From Hunger to Violence

Following on the reports last week about Australia's water crisis and its effect on food, I read this story on the deepening food crisis with alarm. A perfect storm of factors -- including skyrocketing fuel prices, severe droughts, conflicts and trade imbalances -- have driven up prices for basic foodstuffs (rice, wheat, corn, etc.) to a level beyond what many can pay. In response, violence has broken out in Haiti, Bangladesh, Burkina Faso, Ivory Coast, Cameroon, Egypt, Indonesia and Senegal -- and UN officials predict more violence as the crisis spreads.

To its credit, the United States has pledged $200 million in emergency aid, and Congress is considering more. But the World Food Program is still worried about meeting the need.

From a security standpoint, this looks like a good investment; it's probably cheap at twice the price. Tamping down violence in these countries -- or worse, dealing with wars over scarce food and water -- will cost a lot more than short-term aid.

By Phillip Carter |  April 23, 2008; 8:57 AM ET  | Category:  Emerging Conflicts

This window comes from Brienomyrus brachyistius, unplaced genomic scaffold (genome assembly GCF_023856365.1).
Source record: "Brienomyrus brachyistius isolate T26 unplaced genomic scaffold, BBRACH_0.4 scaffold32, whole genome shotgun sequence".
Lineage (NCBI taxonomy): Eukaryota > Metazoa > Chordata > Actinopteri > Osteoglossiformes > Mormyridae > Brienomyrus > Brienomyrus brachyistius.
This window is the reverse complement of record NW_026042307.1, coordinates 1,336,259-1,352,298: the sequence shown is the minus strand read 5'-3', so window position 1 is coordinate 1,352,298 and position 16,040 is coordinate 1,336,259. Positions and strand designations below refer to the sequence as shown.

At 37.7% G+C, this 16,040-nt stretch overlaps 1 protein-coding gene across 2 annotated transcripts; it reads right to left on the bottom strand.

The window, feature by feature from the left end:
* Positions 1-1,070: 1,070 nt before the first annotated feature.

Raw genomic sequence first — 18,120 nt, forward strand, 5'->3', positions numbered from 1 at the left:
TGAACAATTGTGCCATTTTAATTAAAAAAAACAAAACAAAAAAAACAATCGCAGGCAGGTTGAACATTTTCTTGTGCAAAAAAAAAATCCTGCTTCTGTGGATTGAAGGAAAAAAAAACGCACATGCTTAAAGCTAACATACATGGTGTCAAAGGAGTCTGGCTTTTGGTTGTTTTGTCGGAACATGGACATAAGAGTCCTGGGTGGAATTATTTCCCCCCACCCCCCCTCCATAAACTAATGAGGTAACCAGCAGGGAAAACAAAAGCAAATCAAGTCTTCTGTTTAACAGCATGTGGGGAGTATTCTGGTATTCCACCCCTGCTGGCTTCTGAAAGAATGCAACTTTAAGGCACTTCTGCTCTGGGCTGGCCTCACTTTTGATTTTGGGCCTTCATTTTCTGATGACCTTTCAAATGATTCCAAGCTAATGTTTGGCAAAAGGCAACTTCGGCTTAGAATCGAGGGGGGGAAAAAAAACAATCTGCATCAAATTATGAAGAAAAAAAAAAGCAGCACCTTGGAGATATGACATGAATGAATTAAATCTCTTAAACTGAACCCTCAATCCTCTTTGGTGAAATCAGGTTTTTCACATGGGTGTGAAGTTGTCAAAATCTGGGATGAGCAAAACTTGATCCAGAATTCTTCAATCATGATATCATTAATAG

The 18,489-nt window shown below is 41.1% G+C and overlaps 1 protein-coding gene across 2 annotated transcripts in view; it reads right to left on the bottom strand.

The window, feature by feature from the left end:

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The food security crisis and the conflict/stability connections should facilitate a broader debate about addressing larger livelihood concerns for the world's poor within a security context. This debate should occur in narrow security terms ie diversifying the "war on terror" through a hearts and minds strategy aimed at addressing day to day sources of insecurity poverty, health, and natural resource management. Such an approach would bring into better balance a 3D strategy (defense, development, diplomacy) to redress grievance-based motivations for engaging in conflict or joining extremist movements. This debate should also occur within a more expansive human security context of asking what is it that really threatens the most lives in most parts of the world and it is these same livelihood/poverty/health/development threats. Helping to meet these needs will save lives for humanitarian and moral reasons AND support the more narrow stability and security goals outlined above. Such an approach should be pursued all along the conflict continuum from conflict prevention to conflict termination and peacemaking to post-conflict peacebuilding. Breaking the environment-conflict links, the food-conflict links, the poverty-conflict links require going beyond problem identification to finding ways to meeting these basic needs on a large scale. Traditional military means are only a small part of the arsenal required to meet these needs (although AFRICOM mission definition is an interesting place where these issues come together). Yet some of the most effective advocates of a more robust development approach to security can come from military leadership more interested in preventing conflict than prosecuting war.

Posted by: Geoff Dabelko | April 30, 2008 5:58 PM

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